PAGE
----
Dead Synchronicity is an adventure game in the classic style from publisher BadLand Games and developer Fictiorama Studios. Fictiorama is an indie studio comprised of three brothers, two of which are also members of the alternative rock band who performs the soundtrack. The game was released for the PC in April of last year, receiving mixed but overall positive reviews. Now the title comes to PS4 and soon the Xbox One.
The Dark Side of Adventure
Dead Synchronicity is an adventure game through and through. Fictiorama really stuck to the conventions of the old-school here for good or ill. Generally, when most people think of adventure they tend to think of the more lighthearted classics. The re-releasing or remastering of titles like Grim Fandango, Monkey Island and Day of the Tentacle come to mind. More modern entries into the genre have brought darker themes to the forefront, with The Walking Dead being perhaps the most notable.
The Walking Dead features some truly horrific moments, and not the zombie kind either — the real alive humans and animals kind. It could be easily argued that some of the content in Dead Synchronicity, a game which features corpse-abuse to solve a problem, a narrative advancement through the help of a child-trafficking victim. This title’s version of the post-apocalyptic future doesn’t shy away from the dark realities of human nature when faced with, let’s say, difficult circumstances.
The particular brand of dystopian circumstance isn’t especially unique, but it provides enough of a twist to the story approach to make it an interesting one. The “great wave” is the destructive force that begins mankind’s downfall here — not a zombie outbreak or an alien EMP, though the true origin is left undiscovered at the end. (More on that later.) No — instead the cataclysmic event here either follows or is possibly shortly preceded by a different kind of medical outbreak, the “dissolved.”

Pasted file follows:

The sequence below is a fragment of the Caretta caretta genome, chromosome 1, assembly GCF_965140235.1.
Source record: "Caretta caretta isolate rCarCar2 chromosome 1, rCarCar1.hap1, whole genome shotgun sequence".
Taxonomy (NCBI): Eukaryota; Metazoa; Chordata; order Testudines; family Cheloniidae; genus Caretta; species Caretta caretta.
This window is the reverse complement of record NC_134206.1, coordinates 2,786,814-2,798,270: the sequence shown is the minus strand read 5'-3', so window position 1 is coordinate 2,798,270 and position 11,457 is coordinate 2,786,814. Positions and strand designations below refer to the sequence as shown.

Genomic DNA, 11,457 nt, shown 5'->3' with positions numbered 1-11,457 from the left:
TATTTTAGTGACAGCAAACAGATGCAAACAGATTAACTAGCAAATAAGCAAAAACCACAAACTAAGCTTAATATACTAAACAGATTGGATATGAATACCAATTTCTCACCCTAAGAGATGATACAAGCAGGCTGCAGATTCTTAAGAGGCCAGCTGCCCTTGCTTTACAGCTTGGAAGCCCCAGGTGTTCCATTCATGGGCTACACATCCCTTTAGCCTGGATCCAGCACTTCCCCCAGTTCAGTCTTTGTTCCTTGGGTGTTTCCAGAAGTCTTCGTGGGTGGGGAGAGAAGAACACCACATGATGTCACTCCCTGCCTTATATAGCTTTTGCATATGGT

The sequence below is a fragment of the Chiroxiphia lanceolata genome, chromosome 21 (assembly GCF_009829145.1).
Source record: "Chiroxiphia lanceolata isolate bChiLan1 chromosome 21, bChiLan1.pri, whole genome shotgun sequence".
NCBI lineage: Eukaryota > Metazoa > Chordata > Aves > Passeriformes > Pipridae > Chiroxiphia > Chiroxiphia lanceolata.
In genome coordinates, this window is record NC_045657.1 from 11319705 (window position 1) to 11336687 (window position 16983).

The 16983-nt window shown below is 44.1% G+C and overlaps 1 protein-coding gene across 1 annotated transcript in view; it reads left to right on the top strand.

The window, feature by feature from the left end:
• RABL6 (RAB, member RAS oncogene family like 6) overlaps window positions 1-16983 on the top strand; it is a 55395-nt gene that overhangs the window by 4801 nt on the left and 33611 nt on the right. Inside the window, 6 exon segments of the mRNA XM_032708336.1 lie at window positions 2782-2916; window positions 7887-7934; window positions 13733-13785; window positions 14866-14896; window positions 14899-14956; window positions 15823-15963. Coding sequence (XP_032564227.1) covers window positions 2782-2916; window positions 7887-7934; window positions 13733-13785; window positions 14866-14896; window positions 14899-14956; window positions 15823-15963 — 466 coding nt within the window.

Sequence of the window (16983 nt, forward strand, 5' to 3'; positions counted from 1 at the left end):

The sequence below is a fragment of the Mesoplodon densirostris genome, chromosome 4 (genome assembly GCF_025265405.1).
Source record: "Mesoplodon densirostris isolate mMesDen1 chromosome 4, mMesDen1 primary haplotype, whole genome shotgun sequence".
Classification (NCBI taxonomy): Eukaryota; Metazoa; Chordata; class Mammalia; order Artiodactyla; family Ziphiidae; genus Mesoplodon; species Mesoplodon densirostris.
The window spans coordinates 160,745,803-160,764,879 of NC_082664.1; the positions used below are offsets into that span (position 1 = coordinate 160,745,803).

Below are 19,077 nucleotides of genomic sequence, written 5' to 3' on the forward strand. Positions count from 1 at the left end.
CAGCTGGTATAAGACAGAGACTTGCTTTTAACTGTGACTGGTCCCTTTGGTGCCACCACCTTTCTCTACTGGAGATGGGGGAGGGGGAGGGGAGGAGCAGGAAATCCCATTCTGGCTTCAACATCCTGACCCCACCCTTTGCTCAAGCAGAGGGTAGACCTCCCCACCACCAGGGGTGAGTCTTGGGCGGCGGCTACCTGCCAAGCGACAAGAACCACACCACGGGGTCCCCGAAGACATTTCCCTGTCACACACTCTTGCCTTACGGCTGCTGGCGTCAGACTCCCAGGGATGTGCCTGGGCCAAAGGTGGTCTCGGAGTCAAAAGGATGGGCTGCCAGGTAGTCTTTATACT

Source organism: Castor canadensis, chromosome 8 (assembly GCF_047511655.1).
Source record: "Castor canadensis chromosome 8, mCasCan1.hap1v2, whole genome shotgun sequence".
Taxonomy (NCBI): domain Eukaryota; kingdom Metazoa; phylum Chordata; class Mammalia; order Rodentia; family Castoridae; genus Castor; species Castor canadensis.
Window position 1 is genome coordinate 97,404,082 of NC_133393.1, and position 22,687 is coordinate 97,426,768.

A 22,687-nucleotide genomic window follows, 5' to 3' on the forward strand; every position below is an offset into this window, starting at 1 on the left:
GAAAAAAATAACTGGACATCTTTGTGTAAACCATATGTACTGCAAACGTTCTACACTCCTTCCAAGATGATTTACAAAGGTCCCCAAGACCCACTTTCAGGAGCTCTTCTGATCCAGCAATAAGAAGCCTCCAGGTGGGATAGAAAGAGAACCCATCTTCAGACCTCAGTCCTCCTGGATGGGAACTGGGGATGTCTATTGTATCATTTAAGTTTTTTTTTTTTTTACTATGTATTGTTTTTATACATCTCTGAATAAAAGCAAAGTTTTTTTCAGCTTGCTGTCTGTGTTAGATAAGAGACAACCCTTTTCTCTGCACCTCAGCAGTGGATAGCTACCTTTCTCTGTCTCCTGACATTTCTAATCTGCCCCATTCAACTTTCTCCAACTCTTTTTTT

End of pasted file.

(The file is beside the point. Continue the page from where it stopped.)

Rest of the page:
The dissolved are humans infected with some sort of disease related to the wave. It involves the body slowly deteriorating, ending with a painful and violent liquification of the very-much awake and aware being. It’s gross in concept and difficult to see, even in cartoon form within the game. The extra bit of flourish on these ghoul-ified mortals is that before they reach their Raiders of the Lost Ark Nazi-face-melting state they begin to have visions. These visions and out-of-body experiences purport to give these soon-to-be human milkshakes the ability to speak with the deceased.
It’s a lot to take in. A nebulous “great wave,” which is to this point never fully explained, knocks out power and communications, causes explosions and rapid dilapidation of architecture, and creates goo people. Thrust into this hell of a world is Michael, a character waking in an awful “refugee” camp with no memory of who he is or any of the things that have happened; Michael learns, or re-learns, as we play through the game. The amnesia thing is a bit of cliché, but it helps to introduce the world.
Michael’s adventure takes shape in the form of traditional point-and-click. It’s truly traditional, meaning the ridiculous, ‘click this inventory item on anything to see if it works,’ and hunting for pixels are present and sometimes annoyances. It also means that there’s a lot of expository monologues, which feel fine to read, but can become long and somewhat monotonous when voiced.